The one question I regularly get asked from clients, colleagues, and friends is: “How did you build your coaching practice so fast?”
It doesn’t seem that fast to me, but technically I’ve been in business for less than a year so I suppose it could be considered “fast.”
I know from collecting your feedback that some of you like stories and some of you like actionable advice with exactly what you need to execute. So I’ll give you both.
I’ve been a coach for most of my life.
I was a huge nerd (and still am) who spent most of his weekends in the public library. I have early childhood memories of walking up to the checkout desk with a stack of the maximum allowed 25 books as tall as the space between my hands and my chin.
Sometime in high school I stumbled onto the personal development, self-help, leadership, management section. I dove in headfirst and devoured everything I could. I was reading books written for senior executives and implementing the concepts with my friends and classmates.
In my undergraduate and graduate studies, I was that mildly annoying student who was involved in everything. You’d see me all over campus, speaking to groups of students for college wide initiatives and creating programs for the student body.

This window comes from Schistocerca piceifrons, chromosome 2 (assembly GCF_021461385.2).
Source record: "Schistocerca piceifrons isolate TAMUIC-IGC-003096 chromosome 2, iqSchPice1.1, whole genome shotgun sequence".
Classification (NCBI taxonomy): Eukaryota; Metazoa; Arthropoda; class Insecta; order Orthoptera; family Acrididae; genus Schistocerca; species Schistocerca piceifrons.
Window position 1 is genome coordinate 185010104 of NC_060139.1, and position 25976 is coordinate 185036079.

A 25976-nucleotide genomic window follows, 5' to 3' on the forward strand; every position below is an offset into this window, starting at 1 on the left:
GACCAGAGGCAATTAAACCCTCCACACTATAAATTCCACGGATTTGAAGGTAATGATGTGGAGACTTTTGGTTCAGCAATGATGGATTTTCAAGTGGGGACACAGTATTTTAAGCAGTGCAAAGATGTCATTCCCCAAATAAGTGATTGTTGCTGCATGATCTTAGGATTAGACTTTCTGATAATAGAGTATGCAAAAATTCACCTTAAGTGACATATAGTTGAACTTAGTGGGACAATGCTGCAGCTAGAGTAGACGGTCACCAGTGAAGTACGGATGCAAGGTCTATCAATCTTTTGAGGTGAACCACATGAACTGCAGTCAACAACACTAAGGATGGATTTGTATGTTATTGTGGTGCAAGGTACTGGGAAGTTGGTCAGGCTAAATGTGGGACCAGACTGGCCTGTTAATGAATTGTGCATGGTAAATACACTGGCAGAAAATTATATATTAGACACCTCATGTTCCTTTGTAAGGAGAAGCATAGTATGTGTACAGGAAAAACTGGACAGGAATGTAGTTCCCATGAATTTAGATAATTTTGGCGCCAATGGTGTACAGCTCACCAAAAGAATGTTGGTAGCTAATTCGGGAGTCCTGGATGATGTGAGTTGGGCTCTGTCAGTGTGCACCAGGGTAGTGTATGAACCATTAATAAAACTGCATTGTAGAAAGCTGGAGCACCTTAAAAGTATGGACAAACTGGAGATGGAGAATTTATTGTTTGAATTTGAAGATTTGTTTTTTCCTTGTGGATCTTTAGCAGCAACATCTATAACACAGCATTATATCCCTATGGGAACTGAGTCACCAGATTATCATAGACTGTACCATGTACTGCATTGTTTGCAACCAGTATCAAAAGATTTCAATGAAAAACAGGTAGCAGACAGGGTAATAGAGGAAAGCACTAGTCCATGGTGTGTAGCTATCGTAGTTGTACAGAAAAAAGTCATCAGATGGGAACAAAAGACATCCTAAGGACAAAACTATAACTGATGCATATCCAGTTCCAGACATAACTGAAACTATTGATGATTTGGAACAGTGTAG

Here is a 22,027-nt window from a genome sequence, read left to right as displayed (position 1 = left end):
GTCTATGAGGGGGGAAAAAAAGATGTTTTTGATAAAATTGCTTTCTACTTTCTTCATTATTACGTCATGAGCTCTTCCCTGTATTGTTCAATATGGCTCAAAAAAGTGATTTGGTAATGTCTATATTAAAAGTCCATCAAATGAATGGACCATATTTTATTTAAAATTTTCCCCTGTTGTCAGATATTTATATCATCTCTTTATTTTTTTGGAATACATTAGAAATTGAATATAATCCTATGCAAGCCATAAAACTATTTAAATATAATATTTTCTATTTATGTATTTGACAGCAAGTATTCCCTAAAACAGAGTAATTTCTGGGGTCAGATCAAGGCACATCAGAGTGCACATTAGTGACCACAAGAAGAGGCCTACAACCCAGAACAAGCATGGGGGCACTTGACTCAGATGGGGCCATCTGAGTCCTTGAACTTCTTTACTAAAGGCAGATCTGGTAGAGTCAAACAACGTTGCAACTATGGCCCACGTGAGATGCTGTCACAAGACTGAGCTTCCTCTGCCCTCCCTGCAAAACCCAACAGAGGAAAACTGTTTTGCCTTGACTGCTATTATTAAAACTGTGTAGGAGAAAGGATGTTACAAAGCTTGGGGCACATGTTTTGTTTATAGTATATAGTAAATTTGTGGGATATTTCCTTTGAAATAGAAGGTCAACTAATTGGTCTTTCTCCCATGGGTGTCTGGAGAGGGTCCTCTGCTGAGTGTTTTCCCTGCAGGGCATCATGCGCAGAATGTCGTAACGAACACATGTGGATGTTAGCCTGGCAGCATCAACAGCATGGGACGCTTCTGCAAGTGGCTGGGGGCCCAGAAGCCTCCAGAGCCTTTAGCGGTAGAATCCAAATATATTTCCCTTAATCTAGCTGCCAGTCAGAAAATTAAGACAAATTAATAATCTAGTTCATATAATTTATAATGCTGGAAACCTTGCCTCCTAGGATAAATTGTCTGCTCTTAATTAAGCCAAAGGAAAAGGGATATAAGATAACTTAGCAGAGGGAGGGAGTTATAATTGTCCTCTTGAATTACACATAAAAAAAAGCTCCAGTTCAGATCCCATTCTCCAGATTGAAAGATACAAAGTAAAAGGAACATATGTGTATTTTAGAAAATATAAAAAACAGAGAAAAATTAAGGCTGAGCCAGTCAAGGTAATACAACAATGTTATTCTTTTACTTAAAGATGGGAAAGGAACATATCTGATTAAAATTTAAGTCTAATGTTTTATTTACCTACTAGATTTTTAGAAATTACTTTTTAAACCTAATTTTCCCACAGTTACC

Looking back, I held many of these leadership positions not from a place of service, but from a place of ego, wanting to feel significant or important. I made dozens of mistakes and pissed a lot of people off.
After graduate school, I began a career in human resources because I thought that of all of the functions, I would have the highest immediate impact in the organization. I enjoyed handling complex employee relations issues and coaching leaders, but the busywork and unnecessary meetings were draining.
I took a coaching fundamentals program as part of the high potential program I was in. I started coaching friends outside of work, simply to sharpen my coaching skills.
Life was good, I made great money, and I almost enjoyed going to work every day.
And then my mom died.
A funny thing happens after your first big loss. Very little matters anymore.
Money doesn’t matter. Status doesn’t matter. Fancy shirts and shoes don’t matter.
Only love matters.
So I left my corporate job in December 2011 and committed a full year to being in the service of others.
Looking back I had no idea what I was doing.
I just knew that I was really sad and that the thing that brought me the most happiness was serving others.
In February 2012, I sold everything I own and hit the road, going wherever my heart took me.
In March 2012, I sent an email to 50 entrepreneur friends telling them that I would support them in whatever they needed. Some of them I coached directly, some of them I supported in their projects, and some of them I helped with their marketing and branding.